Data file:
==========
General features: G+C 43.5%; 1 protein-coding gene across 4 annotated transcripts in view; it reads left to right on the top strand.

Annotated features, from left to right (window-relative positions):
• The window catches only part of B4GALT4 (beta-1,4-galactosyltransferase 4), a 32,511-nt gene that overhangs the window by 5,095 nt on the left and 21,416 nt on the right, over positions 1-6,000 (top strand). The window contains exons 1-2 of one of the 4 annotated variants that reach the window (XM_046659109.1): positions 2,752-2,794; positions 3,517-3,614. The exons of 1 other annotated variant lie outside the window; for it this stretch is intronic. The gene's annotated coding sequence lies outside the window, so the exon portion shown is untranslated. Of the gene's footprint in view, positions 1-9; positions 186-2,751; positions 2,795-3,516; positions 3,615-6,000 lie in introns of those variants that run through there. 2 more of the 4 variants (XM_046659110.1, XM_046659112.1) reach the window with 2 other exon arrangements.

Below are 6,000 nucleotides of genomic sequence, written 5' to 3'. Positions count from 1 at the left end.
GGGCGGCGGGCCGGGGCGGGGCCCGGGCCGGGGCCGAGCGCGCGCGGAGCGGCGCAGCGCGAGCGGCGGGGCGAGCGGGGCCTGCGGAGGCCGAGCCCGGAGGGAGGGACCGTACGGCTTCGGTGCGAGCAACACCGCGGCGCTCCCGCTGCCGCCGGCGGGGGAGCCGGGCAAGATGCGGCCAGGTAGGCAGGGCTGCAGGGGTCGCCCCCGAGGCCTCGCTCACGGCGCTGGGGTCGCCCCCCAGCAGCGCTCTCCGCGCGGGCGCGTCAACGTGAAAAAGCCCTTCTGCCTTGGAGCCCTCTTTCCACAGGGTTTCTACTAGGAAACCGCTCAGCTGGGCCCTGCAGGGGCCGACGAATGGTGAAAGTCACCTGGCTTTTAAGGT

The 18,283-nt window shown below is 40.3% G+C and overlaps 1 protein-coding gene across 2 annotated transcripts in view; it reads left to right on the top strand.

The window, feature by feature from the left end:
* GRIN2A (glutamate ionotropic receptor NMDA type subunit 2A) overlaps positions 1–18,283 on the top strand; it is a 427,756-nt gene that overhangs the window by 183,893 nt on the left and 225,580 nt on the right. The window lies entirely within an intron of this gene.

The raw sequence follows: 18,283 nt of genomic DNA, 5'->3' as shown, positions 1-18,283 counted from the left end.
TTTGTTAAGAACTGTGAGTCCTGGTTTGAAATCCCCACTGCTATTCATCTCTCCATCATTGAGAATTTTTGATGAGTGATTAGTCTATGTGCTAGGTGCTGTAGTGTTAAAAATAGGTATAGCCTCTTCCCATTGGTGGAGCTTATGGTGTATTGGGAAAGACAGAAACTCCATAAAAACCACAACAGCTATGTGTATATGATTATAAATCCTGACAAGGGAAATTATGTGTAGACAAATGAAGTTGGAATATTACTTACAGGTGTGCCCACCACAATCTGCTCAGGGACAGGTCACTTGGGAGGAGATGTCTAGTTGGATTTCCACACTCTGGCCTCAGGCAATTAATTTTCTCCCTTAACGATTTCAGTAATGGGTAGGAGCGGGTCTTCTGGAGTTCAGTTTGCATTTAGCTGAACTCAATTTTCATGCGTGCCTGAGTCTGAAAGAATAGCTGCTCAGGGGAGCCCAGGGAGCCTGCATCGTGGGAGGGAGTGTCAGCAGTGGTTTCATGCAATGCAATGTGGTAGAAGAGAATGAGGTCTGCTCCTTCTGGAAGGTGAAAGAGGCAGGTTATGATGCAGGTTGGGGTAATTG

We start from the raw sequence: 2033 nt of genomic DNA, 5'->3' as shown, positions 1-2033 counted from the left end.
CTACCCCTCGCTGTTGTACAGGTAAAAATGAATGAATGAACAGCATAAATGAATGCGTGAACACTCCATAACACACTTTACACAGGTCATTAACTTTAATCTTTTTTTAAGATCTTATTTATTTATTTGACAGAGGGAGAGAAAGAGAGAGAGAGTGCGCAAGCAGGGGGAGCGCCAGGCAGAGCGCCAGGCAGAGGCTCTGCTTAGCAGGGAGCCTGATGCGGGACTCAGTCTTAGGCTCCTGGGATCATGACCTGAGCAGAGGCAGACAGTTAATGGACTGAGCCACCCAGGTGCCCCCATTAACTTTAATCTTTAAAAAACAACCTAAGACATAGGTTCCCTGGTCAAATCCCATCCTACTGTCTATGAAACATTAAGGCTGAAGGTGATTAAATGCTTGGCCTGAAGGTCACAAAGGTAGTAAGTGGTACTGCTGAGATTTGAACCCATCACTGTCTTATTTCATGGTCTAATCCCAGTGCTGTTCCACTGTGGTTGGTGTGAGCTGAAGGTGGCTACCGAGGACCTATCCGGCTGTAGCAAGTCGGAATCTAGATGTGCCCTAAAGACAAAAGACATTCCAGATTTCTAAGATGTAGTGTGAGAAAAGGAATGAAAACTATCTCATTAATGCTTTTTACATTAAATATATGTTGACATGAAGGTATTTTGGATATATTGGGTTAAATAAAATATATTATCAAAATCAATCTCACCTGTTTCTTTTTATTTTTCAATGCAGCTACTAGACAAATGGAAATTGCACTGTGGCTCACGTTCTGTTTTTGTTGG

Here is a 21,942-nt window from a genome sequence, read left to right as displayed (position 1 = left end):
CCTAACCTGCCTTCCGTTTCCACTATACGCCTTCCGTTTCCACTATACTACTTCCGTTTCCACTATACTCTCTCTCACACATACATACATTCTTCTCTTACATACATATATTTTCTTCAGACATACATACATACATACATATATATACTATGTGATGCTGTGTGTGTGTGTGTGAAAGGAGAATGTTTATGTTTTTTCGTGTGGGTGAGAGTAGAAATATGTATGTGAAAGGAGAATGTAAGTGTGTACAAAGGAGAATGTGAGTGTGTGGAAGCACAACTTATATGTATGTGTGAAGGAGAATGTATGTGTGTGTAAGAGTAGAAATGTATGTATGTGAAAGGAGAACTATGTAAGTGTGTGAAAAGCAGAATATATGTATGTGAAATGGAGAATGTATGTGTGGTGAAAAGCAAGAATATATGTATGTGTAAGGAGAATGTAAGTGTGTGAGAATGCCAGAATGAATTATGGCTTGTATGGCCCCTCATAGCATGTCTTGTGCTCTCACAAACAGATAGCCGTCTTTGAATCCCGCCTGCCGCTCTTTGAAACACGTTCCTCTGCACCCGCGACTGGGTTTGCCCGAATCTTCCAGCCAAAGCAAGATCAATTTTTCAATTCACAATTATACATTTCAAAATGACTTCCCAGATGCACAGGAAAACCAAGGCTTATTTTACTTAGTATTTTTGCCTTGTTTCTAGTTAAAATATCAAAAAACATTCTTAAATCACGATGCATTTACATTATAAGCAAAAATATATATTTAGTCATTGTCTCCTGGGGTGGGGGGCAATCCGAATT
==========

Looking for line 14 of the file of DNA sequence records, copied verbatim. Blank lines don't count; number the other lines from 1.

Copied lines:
CCTAACCTGCCTTCCGTTTCCACTATACGCCTTCCGTTTCCACTATACTACTTCCGTTTCCACTATACTCTCTCTCACACATACATACATTCTTCTCTTACATACATATATTTTCTTCAGACATACATACATACATACATATATATACTATGTGATGCTGTGTGTGTGTGTGTGAAAGGAGAATGTTTATGTTTTTTCGTGTGGGTGAGAGTAGAAATATGTATGTGAAAGGAGAATGTAAGTGTGTACAAAGGAGAATGTGAGTGTGTGGAAGCACAACTTATATGTATGTGTGAAGGAGAATGTATGTGTGTGTAAGAGTAGAAATGTATGTATGTGAAAGGAGAACTATGTAAGTGTGTGAAAAGCAGAATATATGTATGTGAAATGGAGAATGTATGTGTGGTGAAAAGCAAGAATATATGTATGTGTAAGGAGAATGTAAGTGTGTGAGAATGCCAGAATGAATTATGGCTTGTATGGCCCCTCATAGCATGTCTTGTGCTCTCACAAACAGATAGCCGTCTTTGAATCCCGCCTGCCGCTCTTTGAAACACGTTCCTCTGCACCCGCGACTGGGTTTGCCCGAATCTTCCAGCCAAAGCAAGATCAATTTTTCAATTCACAATTATACATTTCAAAATGACTTCCCAGATGCACAGGAAAACCAAGGCTTATTTTACTTAGTATTTTTGCCTTGTTTCTAGTTAAAATATCAAAAAACATTCTTAAATCACGATGCATTTACATTATAAGCAAAAATATATATTTAGTCATTGTCTCCTGGGGTGGGGGGCAATCCGAATT